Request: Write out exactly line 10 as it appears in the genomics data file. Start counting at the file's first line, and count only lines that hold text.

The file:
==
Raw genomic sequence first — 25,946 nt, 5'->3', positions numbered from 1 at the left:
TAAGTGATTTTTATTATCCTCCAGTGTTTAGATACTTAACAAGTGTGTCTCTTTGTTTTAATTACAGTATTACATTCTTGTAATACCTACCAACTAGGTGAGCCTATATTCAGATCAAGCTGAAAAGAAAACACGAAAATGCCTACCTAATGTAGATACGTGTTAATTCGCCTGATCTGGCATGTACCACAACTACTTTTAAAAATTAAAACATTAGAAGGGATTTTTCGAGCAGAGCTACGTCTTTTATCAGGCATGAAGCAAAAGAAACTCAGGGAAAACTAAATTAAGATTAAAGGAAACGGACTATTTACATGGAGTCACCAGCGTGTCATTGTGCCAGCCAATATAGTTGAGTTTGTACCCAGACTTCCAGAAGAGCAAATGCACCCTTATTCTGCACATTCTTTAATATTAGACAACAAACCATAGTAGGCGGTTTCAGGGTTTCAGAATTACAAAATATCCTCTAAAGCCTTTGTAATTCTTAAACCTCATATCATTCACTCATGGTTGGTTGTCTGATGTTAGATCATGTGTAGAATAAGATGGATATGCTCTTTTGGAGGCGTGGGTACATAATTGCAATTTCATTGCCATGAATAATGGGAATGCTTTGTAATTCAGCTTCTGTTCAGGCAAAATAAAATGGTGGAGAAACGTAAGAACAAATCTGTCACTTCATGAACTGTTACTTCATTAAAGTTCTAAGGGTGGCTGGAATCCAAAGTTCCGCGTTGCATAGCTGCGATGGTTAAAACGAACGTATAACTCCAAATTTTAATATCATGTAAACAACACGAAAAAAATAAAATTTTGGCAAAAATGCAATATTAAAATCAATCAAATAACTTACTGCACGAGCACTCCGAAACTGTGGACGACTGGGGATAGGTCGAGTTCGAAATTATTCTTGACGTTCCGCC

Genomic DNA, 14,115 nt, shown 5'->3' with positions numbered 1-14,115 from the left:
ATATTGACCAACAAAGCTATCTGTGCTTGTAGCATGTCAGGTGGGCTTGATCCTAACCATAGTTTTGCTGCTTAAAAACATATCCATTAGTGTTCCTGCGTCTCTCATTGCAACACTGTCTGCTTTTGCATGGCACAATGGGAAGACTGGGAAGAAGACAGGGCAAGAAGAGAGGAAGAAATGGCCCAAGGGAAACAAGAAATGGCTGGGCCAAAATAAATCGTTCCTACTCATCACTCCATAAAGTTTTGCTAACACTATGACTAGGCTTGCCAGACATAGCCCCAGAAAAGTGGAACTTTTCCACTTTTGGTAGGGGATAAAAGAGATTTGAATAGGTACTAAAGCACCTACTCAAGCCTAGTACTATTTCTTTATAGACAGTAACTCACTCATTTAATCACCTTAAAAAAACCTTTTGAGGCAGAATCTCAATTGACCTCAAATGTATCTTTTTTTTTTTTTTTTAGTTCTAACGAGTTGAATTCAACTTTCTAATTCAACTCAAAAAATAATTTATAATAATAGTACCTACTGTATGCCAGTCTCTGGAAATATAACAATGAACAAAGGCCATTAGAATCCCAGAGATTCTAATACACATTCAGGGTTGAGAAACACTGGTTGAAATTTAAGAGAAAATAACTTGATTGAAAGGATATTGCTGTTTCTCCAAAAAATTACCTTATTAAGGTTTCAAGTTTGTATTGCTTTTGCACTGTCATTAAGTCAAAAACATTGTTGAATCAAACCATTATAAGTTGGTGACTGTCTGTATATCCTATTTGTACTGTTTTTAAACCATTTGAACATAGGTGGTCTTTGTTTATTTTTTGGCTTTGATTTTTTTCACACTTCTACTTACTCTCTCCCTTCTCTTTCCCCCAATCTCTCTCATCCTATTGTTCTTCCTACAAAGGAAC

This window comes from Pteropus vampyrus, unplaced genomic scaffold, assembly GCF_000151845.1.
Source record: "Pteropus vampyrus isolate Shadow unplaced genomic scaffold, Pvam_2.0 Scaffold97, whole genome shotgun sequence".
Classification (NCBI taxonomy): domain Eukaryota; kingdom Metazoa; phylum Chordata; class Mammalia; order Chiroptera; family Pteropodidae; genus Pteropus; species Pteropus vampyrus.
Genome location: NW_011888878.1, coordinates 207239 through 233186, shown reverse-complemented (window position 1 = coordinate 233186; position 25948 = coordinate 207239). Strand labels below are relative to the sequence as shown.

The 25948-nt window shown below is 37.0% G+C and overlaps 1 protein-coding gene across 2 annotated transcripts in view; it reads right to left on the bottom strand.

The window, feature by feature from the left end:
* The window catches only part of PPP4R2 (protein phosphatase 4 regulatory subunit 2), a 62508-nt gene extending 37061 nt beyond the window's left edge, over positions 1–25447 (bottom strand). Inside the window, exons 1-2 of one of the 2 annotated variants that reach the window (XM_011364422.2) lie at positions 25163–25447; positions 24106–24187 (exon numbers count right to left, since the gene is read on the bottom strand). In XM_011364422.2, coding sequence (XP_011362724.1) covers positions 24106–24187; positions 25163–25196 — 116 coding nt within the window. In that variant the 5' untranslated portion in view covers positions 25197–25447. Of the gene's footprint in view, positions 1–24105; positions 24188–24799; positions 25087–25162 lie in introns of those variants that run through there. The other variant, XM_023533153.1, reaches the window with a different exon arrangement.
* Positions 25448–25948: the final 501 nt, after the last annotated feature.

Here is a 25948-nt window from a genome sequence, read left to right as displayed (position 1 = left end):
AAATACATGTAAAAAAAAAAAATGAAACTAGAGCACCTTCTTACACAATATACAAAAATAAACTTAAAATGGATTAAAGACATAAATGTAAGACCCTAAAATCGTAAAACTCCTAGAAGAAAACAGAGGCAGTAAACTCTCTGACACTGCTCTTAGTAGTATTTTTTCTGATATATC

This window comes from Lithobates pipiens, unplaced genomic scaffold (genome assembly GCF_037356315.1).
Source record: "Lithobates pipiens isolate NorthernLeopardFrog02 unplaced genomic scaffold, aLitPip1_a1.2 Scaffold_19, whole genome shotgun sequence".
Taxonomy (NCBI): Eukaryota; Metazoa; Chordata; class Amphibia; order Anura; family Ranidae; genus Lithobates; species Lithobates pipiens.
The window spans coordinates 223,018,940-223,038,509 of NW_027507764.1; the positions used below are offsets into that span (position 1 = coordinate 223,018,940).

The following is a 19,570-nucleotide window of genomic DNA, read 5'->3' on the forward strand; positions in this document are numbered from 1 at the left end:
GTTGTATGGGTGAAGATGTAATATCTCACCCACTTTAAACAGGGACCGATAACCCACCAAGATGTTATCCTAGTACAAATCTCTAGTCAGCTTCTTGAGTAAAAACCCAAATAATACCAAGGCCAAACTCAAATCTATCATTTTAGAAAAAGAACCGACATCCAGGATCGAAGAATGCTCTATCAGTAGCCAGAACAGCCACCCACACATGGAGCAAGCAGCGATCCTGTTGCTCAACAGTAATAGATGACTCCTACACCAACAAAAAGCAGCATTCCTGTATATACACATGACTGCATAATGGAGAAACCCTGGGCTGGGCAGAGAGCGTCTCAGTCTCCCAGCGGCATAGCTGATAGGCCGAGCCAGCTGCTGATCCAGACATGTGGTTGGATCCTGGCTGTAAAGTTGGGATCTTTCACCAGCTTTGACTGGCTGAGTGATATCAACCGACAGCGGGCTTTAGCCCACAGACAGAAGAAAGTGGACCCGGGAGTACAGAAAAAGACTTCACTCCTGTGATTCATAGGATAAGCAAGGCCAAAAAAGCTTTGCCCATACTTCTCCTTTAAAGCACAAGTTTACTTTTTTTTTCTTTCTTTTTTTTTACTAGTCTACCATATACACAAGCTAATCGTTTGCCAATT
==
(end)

The window, feature by feature from the left end: